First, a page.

Upcoming student loan forgiveness/consolidated loans
February 12, 2021 2:51 AM   Subscribe

Does anyone know anything about the upcoming loan forgiveness? My four federal/gov loans just* moved into "closed" status, for potential consolidation. I'm concerned I made them ineligible for forgiveness. It may be too early to tell.

They have not been consolidated, yet. I'm still in-process. Is it possible to reverse the process? Forward them into a verifiable "government loan"(?) (since only federal loans will be forgiven). The company is National Securities/the default government company, before folding into a single private loan (?).
posted by firstdaffodils to Education (10 answers total) 2 users marked this as a favorite
 
There is no concrete info about a mass loan forgiveness, it is only a desire by certain politicians. There are not even any rough proposals yet. There would be a lot of details to work out if they decided to move forward, which hasn't happened yet.

Many students don't have a choice of who originates their loans, so any policy that cancelled loans from certain providers but not others would make lots of people angry. Which is one of the many thorny issues that would make this extremely difficult to accomplish.

I find it extremely unlikely to ever happen, so I would work out a financial plan that is most advantageous to you that does not rely on any forgiveness or cancellation. Interest rates are low right now, so a consolidation loan to a lower rate may be the smartest thing to do right now, but I don't know the details of your situation or have a crystal ball.
posted by TheAdamist at 3:11 AM on February 12 [4 favorites]


I'm a little unclear on the nature of your current loans. Most federal student loans are in payment suspension, with a 0% interest rate. I'm wondering if your loans are an exception, since you're going through the trouble of consolidating with a private lender?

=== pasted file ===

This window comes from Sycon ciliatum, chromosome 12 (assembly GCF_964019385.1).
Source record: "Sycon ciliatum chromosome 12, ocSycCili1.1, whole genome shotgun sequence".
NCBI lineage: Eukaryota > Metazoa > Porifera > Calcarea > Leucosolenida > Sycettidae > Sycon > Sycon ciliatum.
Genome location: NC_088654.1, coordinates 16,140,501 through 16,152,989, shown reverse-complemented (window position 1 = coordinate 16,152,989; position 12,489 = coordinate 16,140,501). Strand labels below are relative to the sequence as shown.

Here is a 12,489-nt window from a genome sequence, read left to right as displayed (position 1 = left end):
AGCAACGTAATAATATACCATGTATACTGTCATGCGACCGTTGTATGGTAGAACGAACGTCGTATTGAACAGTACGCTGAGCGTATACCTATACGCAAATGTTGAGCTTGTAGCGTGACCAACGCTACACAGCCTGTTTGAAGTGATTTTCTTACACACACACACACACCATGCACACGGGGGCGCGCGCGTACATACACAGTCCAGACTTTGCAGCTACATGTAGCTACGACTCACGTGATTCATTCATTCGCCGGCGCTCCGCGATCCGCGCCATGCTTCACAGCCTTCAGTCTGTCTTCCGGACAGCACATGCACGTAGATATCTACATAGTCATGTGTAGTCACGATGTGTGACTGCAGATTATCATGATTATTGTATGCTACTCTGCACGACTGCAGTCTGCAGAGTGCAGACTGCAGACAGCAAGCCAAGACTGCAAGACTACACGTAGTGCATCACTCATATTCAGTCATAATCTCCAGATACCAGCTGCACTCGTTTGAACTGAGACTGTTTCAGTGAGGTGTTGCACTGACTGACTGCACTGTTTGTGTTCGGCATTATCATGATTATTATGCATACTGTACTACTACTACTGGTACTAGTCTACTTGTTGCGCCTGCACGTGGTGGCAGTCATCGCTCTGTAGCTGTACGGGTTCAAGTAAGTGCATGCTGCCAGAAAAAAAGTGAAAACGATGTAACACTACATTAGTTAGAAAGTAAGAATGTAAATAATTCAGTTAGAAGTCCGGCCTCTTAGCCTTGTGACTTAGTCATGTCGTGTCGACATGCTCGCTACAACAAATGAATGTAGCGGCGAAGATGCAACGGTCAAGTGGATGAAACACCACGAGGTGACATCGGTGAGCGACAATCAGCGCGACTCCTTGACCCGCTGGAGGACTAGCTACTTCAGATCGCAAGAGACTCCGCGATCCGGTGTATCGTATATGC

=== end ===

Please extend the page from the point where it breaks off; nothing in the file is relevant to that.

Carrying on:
Assuming that you do have federal loans that are currently in suspension, I agree with the advice in this article. There's essentially no downside to waiting to see what happens in terms of federal student loan policy. Additionally, federal loans come with borrower protections that you'll lose if you consolidate with a private lender.

I have no idea how to pause the consolidation process you've begun, but I would talk to your current loan servicer.

If you do decide to consolidate down the road, you can do so through the Department of Education. You might not get as competitive an interest rate as with a private lender, so you'll have to weigh the benefits and risks.

(As far as what forgiveness could look like, $10,000 seems to be the number that's being discussed. I'm fairly sanguine about forgiveness happening on this scale, but I think your instincts are correct - we can be pretty certain that it won't apply to private student loans.)
posted by toastedcheese at 5:22 AM on February 12 [3 favorites]


I'm not an expert, just a medical resident with a lot of loans and a nasty private loan in my past, but I wouldn't consolidate any government loan(s) into a private loan. You lose a lot of benefits, like income-dependent payment, deferment, and forbearance. This is totally independent of any question of forgiveness (don't hold your breath) or current 0% interest (a nice perk).
posted by 8603 at 5:55 AM on February 12 [10 favorites]